Wednesday, June 8, 2016


This morning was the important presentation: the concept piece proposing a radical change to the way electronic health projects are delivered in Canada.  Today I suggested that OntarioMD's HRM product could satisfy clinical report delivery needs across the country - not just in Ontario. In contrast to yesterday, today's session was well attended, and I was nervous. Surprisingly, neither my boss nor colleagues from OntarioMD were there to start.  Actually, that's not true - the Chief Physician of OntarioMD was the facilitator and gave me the most generous introduction. Coming from someone that accomplished and intelligent; an amazing compliment. Additionally, one of my colleagues joined the crowd partway through. The 30+ people in the audience were legitimate audience attendees, and the reception I received was great.  If only someone there is in the position to take this beyond theory...

Once I was done talking with folks after my presentation, pretty much all that was left was the keynote closing speaker. A fascinating talk by an emergency department physician from Edmonton.  He was billed as provocative and challenging, but more than anything he was just honest. It was an interesting way to book-end the conference; the opening speakers were largely painting an unrealistic picture of the supposedly imminent possibilities of electronic health, while the closing speaker was honest about the immediate needs for healthcare - not limited to the eHealth realm.

And then it was done.  The work reasons for my trip to Vancouver were concluded, and I was starting a real vacation. I met Mindy at the hotel, and we proceeded in a rental car to the Capilano Bridge and the surrounding rainforest. The bridge was surprisingly underwhelming, but the forest and the catwalk along the side of the cliffs fed my soul.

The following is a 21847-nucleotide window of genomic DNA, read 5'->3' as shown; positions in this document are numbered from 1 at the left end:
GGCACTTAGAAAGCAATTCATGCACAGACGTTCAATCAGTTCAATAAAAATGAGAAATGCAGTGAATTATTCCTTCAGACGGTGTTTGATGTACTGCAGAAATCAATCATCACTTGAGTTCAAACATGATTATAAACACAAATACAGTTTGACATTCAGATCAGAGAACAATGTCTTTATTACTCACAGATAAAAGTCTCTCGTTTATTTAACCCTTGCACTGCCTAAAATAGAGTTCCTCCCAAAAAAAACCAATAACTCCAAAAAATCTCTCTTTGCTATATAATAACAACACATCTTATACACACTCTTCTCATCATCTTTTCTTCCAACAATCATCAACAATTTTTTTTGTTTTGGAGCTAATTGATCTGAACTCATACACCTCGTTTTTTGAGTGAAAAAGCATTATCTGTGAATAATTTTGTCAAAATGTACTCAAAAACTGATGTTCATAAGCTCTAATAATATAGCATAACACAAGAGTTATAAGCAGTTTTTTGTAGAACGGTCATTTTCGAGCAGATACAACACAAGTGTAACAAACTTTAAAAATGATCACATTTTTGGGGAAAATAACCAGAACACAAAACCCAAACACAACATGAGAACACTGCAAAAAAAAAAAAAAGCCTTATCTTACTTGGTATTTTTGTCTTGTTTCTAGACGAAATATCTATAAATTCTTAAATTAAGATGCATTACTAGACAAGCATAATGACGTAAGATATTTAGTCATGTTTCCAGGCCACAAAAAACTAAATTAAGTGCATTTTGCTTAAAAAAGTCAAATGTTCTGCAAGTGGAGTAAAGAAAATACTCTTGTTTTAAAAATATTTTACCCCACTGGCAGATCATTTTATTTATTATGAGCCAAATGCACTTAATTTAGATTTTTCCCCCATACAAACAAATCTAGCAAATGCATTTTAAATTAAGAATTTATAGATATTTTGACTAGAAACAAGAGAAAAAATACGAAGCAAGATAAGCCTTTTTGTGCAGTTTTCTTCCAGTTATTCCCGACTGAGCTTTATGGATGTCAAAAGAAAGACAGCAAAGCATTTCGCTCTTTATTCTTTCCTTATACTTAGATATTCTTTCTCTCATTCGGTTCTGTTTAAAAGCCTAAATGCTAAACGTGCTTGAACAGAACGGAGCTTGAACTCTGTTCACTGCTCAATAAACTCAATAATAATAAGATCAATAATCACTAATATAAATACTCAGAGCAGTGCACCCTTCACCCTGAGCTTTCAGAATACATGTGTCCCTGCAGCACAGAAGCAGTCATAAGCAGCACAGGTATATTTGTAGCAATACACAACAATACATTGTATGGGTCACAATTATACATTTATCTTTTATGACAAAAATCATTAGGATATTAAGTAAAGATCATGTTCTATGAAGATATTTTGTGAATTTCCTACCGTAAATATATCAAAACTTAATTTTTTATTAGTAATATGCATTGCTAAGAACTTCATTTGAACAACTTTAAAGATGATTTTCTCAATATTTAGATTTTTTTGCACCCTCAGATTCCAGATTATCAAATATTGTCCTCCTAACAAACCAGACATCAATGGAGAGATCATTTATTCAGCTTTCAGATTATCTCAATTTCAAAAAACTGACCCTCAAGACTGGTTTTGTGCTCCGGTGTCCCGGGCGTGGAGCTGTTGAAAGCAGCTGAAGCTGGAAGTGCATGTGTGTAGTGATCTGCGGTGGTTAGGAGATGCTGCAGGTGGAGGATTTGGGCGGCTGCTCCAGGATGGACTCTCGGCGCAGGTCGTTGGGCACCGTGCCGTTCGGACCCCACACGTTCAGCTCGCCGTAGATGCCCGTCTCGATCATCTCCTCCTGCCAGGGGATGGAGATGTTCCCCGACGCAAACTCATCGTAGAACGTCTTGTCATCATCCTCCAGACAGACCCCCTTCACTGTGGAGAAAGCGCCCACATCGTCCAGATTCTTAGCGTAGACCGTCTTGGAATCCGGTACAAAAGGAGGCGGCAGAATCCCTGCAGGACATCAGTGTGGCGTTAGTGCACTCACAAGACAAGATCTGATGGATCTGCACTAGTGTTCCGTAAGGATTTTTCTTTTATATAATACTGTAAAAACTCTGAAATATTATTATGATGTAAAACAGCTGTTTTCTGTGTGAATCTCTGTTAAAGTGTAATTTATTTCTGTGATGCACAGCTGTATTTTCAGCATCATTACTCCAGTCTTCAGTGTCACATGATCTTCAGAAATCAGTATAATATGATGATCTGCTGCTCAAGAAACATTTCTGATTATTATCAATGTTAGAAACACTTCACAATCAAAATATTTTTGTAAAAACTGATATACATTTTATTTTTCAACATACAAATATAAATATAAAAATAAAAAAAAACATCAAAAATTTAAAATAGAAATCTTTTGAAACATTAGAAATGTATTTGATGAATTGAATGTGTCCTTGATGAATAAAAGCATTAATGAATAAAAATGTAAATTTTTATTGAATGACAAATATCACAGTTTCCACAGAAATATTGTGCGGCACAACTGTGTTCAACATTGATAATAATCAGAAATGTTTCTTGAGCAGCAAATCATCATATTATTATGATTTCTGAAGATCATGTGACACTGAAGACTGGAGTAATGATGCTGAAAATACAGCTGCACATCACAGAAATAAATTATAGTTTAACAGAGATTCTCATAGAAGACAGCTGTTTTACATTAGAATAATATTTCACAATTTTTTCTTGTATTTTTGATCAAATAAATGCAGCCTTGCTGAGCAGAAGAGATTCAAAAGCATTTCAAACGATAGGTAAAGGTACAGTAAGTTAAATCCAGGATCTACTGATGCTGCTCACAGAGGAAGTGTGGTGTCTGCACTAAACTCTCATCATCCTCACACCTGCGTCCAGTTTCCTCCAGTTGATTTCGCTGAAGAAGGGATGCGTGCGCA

The suspended platform along the edge of the cliffs is more impressive than the park's namesake bridge.

Temperate rainforests that make you feel better all over!

Looking up at breathtaking forests hugging the lip of the cliffs.

From Capilano we took the short drive to Grouse Mountain where I was determined to try out the Grouse Grind. Rob had described it last night as a soul-crushing route where you start walking far too soon and quickly hate your life. He was right.  It's almost straight up for 3km, climbing over giant steps of rough-cut rock. By a few minutes in, I was barely lifting my eyes beyond the next step, and missed the signs indicating a quarter done and halfway there. I was pretty demoralised when my Garmin chimed off the first kilometre in 16 minutes. I paused, debating whether to wait for Mindy rather than admit that it would take me almost twice as long as Rob Watson's 29 minutes to complete the Grind. Shelving my ego, I returned to racing (walking) up the mountain. Good thing I did, as I had forgotten how poorly Garmin measures distance uphill in the trails. I finished the climb in 30:21 - not bad for my first time!

Mindy has run up the Grind before, so she was less concerned about her speed this time around.

We debated running back down the mountain, but opted instead for the cable car. After enjoying the incredible views from the summit, of course.

I thought I was racing up the mountain, but it turns out the real race of the day was to the ferry dock. You are supposed to arrive 30 minutes before the scheduled departure time.  We arrived seven minutes before departure.  We were literally the last vehicle on the boat!

I suppose it would have been interesting to cross over to Vancouver Island in the darkness of 11pm, but I'm glad that we enjoyed the beautiful vistas instead.

The sun setting over the ocean is an amazing sight!

1 comment:

  1. I love that view of the catwalk - it wasn't there when I was last to the Capillano Bridge. You should have tried running or bouncing on the bridge for that "oh I might get vertigo" feeling. Great scenery photos - and congrats on a great Grind Time.